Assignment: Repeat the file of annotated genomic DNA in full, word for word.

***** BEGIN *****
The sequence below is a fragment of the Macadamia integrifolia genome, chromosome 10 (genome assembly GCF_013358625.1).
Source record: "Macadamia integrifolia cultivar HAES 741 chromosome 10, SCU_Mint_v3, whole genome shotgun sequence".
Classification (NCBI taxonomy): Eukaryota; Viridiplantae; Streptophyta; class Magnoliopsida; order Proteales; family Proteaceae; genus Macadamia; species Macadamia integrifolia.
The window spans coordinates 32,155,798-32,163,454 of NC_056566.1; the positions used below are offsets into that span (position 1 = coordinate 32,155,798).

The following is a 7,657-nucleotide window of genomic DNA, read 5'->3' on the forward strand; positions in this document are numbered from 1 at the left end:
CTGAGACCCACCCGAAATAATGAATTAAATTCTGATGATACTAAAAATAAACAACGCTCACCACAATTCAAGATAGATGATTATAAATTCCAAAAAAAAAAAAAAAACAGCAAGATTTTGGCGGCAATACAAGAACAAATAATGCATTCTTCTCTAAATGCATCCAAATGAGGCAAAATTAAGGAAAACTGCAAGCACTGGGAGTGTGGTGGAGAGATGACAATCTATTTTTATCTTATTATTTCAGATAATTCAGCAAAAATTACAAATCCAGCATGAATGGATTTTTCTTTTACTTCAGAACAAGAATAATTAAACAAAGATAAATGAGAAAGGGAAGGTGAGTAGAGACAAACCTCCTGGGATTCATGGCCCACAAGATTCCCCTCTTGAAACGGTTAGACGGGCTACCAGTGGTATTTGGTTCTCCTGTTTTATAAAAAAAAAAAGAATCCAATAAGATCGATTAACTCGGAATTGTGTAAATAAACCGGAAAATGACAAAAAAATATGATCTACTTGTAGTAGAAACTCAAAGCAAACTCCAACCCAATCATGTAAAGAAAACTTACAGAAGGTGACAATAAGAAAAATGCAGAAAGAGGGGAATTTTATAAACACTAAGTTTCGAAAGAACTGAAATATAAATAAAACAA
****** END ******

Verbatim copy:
The sequence below is a fragment of the Macadamia integrifolia genome, chromosome 10 (genome assembly GCF_013358625.1).
Source record: "Macadamia integrifolia cultivar HAES 741 chromosome 10, SCU_Mint_v3, whole genome shotgun sequence".
Classification (NCBI taxonomy): Eukaryota; Viridiplantae; Streptophyta; class Magnoliopsida; order Proteales; family Proteaceae; genus Macadamia; species Macadamia integrifolia.
The window spans coordinates 32,155,798-32,163,454 of NC_056566.1; the positions used below are offsets into that span (position 1 = coordinate 32,155,798).

The following is a 7,657-nucleotide window of genomic DNA, read 5'->3' on the forward strand; positions in this document are numbered from 1 at the left end:
CTGAGACCCACCCGAAATAATGAATTAAATTCTGATGATACTAAAAATAAACAACGCTCACCACAATTCAAGATAGATGATTATAAATTCCAAAAAAAAAAAAAAAACAGCAAGATTTTGGCGGCAATACAAGAACAAATAATGCATTCTTCTCTAAATGCATCCAAATGAGGCAAAATTAAGGAAAACTGCAAGCACTGGGAGTGTGGTGGAGAGATGACAATCTATTTTTATCTTATTATTTCAGATAATTCAGCAAAAATTACAAATCCAGCATGAATGGATTTTTCTTTTACTTCAGAACAAGAATAATTAAACAAAGATAAATGAGAAAGGGAAGGTGAGTAGAGACAAACCTCCTGGGATTCATGGCCCACAAGATTCCCCTCTTGAAACGGTTAGACGGGCTACCAGTGGTATTTGGTTCTCCTGTTTTATAAAAAAAAAAAGAATCCAATAAGATCGATTAACTCGGAATTGTGTAAATAAACCGGAAAATGACAAAAAAATATGATCTACTTGTAGTAGAAACTCAAAGCAAACTCCAACCCAATCATGTAAAGAAAACTTACAGAAGGTGACAATAAGAAAAATGCAGAAAGAGGGGAATTTTATAAACACTAAGTTTCGAAAGAACTGAAATATAAATAAAACAA